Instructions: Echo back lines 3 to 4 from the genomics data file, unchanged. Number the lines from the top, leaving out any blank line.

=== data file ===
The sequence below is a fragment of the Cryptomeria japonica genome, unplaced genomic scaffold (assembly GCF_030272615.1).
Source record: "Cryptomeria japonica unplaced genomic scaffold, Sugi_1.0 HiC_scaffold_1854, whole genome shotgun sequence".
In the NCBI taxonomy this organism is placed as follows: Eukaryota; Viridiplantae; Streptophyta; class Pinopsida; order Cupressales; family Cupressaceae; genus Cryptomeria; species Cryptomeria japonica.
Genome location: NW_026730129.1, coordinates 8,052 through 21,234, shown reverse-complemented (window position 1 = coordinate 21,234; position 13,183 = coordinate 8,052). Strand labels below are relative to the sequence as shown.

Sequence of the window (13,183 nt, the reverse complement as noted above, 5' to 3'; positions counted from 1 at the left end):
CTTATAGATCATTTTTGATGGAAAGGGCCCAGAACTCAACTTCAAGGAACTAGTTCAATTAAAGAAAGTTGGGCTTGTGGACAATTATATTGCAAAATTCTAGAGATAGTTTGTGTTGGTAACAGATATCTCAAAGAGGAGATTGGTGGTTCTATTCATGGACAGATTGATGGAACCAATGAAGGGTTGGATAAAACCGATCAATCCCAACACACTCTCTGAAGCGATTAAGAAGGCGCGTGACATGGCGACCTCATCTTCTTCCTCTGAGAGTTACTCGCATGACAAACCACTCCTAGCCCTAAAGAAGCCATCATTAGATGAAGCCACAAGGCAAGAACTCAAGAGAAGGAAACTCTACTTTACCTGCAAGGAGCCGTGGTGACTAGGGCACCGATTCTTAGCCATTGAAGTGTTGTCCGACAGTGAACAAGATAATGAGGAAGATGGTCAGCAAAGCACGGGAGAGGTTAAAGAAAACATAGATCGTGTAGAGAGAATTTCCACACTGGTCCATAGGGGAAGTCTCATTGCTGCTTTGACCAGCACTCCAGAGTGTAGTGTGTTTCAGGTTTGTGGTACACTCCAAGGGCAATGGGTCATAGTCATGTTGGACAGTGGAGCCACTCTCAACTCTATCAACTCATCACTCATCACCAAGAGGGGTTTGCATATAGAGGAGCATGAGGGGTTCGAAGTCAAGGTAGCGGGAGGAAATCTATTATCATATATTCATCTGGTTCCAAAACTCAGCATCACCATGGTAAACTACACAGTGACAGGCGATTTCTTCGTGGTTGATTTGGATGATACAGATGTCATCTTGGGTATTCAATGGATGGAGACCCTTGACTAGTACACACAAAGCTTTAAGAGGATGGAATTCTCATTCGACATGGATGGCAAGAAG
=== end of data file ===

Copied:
In the NCBI taxonomy this organism is placed as follows: Eukaryota; Viridiplantae; Streptophyta; class Pinopsida; order Cupressales; family Cupressaceae; genus Cryptomeria; species Cryptomeria japonica.
Genome location: NW_026730129.1, coordinates 8,052 through 21,234, shown reverse-complemented (window position 1 = coordinate 21,234; position 13,183 = coordinate 8,052). Strand labels below are relative to the sequence as shown.